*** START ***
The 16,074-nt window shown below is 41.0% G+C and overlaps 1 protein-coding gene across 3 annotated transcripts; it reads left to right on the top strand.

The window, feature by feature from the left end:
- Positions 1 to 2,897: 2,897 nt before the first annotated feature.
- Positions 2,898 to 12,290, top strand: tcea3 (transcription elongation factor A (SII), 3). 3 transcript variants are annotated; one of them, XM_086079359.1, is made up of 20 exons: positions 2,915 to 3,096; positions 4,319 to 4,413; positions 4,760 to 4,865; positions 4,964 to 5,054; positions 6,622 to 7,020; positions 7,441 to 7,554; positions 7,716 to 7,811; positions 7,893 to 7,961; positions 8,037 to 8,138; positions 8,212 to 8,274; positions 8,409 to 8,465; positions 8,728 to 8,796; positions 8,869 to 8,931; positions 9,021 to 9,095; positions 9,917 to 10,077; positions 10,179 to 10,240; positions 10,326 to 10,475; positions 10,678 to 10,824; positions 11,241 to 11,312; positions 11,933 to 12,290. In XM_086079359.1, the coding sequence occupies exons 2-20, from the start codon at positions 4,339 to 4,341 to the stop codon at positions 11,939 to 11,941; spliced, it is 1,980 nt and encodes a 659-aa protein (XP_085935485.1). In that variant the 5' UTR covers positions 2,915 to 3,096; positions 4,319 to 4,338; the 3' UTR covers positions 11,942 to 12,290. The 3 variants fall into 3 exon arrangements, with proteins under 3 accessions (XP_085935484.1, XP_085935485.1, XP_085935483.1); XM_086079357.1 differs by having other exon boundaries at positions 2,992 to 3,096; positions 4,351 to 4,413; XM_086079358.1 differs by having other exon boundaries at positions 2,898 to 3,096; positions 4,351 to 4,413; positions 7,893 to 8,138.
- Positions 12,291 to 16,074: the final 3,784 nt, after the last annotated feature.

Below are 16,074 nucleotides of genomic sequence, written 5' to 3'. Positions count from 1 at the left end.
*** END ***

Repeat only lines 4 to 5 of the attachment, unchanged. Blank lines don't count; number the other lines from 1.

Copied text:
- Positions 2,898 to 12,290, top strand: tcea3 (transcription elongation factor A (SII), 3). 3 transcript variants are annotated; one of them, XM_086079359.1, is made up of 20 exons: positions 2,915 to 3,096; positions 4,319 to 4,413; positions 4,760 to 4,865; positions 4,964 to 5,054; positions 6,622 to 7,020; positions 7,441 to 7,554; positions 7,716 to 7,811; positions 7,893 to 7,961; positions 8,037 to 8,138; positions 8,212 to 8,274; positions 8,409 to 8,465; positions 8,728 to 8,796; positions 8,869 to 8,931; positions 9,021 to 9,095; positions 9,917 to 10,077; positions 10,179 to 10,240; positions 10,326 to 10,475; positions 10,678 to 10,824; positions 11,241 to 11,312; positions 11,933 to 12,290. In XM_086079359.1, the coding sequence occupies exons 2-20, from the start codon at positions 4,339 to 4,341 to the stop codon at positions 11,939 to 11,941; spliced, it is 1,980 nt and encodes a 659-aa protein (XP_085935485.1). In that variant the 5' UTR covers positions 2,915 to 3,096; positions 4,319 to 4,338; the 3' UTR covers positions 11,942 to 12,290. The 3 variants fall into 3 exon arrangements, with proteins under 3 accessions (XP_085935484.1, XP_085935485.1, XP_085935483.1); XM_086079357.1 differs by having other exon boundaries at positions 2,992 to 3,096; positions 4,351 to 4,413; XM_086079358.1 differs by having other exon boundaries at positions 2,898 to 3,096; positions 4,351 to 4,413; positions 7,893 to 8,138.
- Positions 12,291 to 16,074: the final 3,784 nt, after the last annotated feature.